I think my influences are mostly steeped in the early 00′s burst of instrumental stuff, like Rjd2′s first two records and all of the stuff Madlib and Dilla were doing at the time. Count Bass D’s 2000′s output is also something that I always come back to and get a lot of inspiration from. I think those cats are the most visible ones in my work, and earlier than that I’d have to say dudes like DJ Premier and Pete Rock. I’ve also learned a great deal from studying what DJ Krush was doing with his mid-90′s work, even though it probably doesn’t really show in what I do. I think any producer or beatmaker could learn a thing or two from his Meiso-album.

As you release more and more music I’ve noticed that you’ve made vocal samples a more significant part of what you do.  It stands out to me quite a bit because back in the day most instrumental artists used a lot of vocal samples, but nowadays almost no modern instrumental music uses vocal samples.  It sounds really fresh when you do it.  What made you take that direction? And how much time do you spend searching for the perfect clips to use in your tracks?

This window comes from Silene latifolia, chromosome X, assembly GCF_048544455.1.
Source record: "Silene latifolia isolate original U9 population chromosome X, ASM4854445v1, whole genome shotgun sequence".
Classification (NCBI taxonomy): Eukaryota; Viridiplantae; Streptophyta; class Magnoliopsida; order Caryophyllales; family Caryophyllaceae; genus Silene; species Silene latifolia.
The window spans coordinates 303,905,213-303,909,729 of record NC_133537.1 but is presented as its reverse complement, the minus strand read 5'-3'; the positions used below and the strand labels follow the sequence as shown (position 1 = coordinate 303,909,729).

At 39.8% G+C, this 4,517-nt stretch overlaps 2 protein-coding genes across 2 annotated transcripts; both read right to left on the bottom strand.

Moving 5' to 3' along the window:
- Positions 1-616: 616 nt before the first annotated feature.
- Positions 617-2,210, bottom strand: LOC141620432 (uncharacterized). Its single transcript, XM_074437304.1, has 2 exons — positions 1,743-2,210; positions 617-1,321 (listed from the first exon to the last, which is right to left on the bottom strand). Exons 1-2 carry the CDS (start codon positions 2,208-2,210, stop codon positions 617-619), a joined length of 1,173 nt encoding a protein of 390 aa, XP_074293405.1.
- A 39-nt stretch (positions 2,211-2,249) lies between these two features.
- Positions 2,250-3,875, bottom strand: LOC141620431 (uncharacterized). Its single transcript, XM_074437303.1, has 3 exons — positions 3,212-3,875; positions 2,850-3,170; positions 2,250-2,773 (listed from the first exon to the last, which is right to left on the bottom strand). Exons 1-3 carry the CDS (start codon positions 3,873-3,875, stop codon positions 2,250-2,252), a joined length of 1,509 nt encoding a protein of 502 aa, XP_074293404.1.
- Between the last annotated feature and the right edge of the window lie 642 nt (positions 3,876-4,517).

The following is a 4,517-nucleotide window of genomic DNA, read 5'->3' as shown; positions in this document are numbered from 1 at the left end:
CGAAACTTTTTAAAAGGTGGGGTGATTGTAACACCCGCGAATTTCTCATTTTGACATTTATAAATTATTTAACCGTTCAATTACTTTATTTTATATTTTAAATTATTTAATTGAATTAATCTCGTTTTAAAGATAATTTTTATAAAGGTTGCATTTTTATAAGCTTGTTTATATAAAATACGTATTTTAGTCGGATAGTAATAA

That’s cool to hear that it works, thanks! I think that again, I was just trying to entertain myself and trying to keep things interesting so that my attention wouldn’t wane when I listened to the music. Of course, hearing Madlib slap a whole bunch of acapella snippets on his tracks was a big inspiration too. I think hearing other cats do it adds a level of challenge because I then try to look for stuff that hasn’t been used that often, or I try to flip the words and the phrasing of the original samples into something different. As for how much time it takes, I really couldn’t say. I always freestyle with it, meaning I have the instrumental fully done and sometimes even fully mixed before I start adding stuff in. So it’s always a spontaneous process and I always just dig into what I’ve collected at random moments throughout the years or I go and look for hook-ups on the internet somewhere.

Explain your beat-making process?  Drums first or sample first?